Significant variation in blood pressure control and certain cardiovascular outcomes were observed according to the socioeconomic context in which participants received clinical care, according to a study published in the Journal of the American Heart Association.
The investigators sought to examine whether outcomes from antihypertensive therapy, including the ability to control blood pressure and adverse cardiovascular events, vary due to the effect of socioeconomic context in the setting of randomized controlled trials.
The investigators analyzed data from 27,862 participants in the Antihypertensive and Lipid-Lowering Treatment to Prevent Heart Attack Trial (ALLHAT). To study the effect of the socioeconomic context, the investigators stratified the clinical sites where participants received care by income quintiles using county-level median income as a proxy. ALLHAT participants in the lowest- (1) and highest-income (5) quintiles were then compared for baseline demographic factors, blood pressure control, and cardiovascular outcomes.
Compared with quintile 5, participants from quintile 1 sites were more likely to be living in the South (91%), be women, be black or Hispanic, have attained lower levels of education, and have fewer cardiovascular risk factors. After adjusting for baseline demographic and clinical characteristics, in which participants from both quintiles had similar baseline blood pressure, participants in quintile 1 were significantly less likely to achieve blood pressure control (odds ratio 0.48; 95% CI, 0.37-0.63). In adjusted analyses, participants in quintile 1 experienced greater all-cause mortality (hazard ratio [HR] 1.25; 95% CI, 1.10-1.41), heart failure hospitalizations/mortality (HR 1.26; 95% CI, 1.03-1.55), and end-stage renal disease (HR 1.86; 95% CI, 1.26-2.73) compared with participants in quintile 5; however, participants in quintile 1 reported fewer hospitalizations for angina (HR 0.70; 95% CI, 0.59-0.83) and coronary revascularizations (HR 0.71; 95% CI, 0.57-0.89). No differences were observed between quintiles for rates of new-onset heart failure, peripheral arterial disease, or stroke.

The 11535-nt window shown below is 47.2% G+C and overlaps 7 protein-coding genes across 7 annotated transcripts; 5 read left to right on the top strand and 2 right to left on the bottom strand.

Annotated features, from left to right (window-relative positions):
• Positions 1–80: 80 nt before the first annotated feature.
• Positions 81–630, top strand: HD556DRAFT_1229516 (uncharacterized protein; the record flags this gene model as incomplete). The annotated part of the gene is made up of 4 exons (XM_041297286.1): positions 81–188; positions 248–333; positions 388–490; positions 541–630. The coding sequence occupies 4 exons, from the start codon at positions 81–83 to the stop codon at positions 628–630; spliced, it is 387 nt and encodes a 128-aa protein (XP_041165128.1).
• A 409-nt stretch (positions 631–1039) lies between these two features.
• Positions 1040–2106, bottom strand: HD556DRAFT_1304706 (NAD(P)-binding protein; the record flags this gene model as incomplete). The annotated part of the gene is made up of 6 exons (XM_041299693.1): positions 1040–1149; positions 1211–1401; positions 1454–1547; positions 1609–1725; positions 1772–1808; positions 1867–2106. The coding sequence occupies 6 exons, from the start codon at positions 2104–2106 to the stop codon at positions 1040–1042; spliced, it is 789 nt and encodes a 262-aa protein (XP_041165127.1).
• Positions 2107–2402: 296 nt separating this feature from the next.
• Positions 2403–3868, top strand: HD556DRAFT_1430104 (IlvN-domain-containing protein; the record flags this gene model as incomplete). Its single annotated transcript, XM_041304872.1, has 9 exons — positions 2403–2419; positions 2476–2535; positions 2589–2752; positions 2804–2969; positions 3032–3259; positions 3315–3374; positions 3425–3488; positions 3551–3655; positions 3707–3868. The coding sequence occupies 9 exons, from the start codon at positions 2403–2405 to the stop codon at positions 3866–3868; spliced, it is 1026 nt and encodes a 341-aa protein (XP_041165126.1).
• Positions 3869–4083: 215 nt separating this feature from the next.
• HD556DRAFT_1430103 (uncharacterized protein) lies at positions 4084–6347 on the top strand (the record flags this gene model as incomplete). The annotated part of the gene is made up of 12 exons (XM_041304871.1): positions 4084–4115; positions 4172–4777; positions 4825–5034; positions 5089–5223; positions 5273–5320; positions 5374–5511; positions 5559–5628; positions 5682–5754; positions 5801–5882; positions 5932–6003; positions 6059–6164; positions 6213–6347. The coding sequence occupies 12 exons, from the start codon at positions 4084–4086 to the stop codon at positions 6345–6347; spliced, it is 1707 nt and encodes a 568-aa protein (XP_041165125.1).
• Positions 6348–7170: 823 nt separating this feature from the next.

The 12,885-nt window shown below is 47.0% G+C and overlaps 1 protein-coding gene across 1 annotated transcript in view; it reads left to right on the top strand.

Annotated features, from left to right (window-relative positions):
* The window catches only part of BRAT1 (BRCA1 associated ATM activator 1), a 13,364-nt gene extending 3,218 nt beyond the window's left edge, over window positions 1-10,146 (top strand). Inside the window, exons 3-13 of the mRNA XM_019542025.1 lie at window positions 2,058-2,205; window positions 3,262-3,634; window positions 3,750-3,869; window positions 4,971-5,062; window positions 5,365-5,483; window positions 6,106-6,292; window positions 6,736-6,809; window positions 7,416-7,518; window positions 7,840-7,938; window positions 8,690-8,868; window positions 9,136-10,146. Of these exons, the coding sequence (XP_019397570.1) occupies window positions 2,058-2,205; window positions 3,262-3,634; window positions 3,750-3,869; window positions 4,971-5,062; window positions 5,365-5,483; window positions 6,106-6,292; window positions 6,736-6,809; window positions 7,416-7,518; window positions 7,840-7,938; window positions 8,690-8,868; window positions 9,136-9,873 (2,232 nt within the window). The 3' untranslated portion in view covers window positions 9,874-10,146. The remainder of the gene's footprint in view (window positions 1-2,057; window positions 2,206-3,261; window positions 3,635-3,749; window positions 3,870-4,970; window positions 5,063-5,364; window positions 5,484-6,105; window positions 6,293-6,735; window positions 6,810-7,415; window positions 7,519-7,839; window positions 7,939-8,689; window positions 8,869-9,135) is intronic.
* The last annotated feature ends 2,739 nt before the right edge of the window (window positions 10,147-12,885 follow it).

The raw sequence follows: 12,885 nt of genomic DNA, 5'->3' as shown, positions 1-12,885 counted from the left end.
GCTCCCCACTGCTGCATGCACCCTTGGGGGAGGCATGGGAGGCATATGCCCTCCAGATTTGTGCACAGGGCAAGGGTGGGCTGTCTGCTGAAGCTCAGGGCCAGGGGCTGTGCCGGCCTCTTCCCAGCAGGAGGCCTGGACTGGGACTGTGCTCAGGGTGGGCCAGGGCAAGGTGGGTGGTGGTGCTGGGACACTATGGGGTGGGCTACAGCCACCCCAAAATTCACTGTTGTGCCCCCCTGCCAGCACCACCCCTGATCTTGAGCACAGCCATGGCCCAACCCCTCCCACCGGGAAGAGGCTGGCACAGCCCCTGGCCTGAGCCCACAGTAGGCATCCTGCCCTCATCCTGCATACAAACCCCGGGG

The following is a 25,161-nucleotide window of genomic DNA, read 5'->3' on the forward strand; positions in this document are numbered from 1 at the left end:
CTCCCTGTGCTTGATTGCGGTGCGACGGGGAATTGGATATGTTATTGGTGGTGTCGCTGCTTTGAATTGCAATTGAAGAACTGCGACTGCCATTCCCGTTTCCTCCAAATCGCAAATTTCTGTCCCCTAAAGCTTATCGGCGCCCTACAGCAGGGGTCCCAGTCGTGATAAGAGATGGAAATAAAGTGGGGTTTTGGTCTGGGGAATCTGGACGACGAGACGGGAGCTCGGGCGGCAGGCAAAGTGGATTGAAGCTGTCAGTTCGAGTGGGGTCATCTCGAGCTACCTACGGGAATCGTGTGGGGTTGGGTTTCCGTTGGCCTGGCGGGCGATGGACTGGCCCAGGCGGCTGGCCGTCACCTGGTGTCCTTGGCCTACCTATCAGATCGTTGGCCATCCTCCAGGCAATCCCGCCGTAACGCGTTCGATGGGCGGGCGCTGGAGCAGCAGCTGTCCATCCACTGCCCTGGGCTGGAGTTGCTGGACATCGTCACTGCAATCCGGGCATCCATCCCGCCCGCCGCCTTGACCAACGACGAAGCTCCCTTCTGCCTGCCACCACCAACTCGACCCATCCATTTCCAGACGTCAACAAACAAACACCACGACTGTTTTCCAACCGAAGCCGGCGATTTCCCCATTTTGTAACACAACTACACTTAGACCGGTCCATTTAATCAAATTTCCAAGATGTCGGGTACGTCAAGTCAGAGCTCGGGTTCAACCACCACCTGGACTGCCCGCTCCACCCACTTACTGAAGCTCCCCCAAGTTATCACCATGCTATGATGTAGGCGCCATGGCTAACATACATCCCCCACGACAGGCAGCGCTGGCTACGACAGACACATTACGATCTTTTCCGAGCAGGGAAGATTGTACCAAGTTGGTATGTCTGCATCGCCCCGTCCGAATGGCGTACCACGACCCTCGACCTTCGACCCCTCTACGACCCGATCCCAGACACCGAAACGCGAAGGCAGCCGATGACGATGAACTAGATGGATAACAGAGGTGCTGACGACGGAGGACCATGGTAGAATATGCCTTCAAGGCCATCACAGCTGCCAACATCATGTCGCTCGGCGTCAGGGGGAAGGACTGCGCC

Limitations of the study included potential disparities between the clinical site and the participant’s county of residence, and that counties differed in size and may have been composed of several socioeconomic contexts. The analysis did not adjust for individual facilities, and the investigators were unable to account for the correlation of outcomes within an area. Also, area income may not be the perfect measure for social risk factors that affect health outcomes. Finally, ALLHAT data are nearly 20 years old and did not measure medication adherence; disparities in hypertension outcomes may have been addressed in the meantime.
The researchers concluded that ALLHAT participants in the lowest-income study sites experienced worse blood pressure control and poorer cardiovascular outcomes despite standardized treatment protocols and having similar baseline blood pressure as participants in the highest income areas. The investigators suggest that measuring and addressing the socioeconomic context is important to reduce potential disparities in care.
Shahu A, Herrin J, Dhruva SS, et al. Disparities in socioeconomic context and association with blood pressure control and cardiovascular outcomes in ALLHAT [published online July 31, 2019]. J Am Heart Assoc. doi: 10.1161/JAHA.119.012277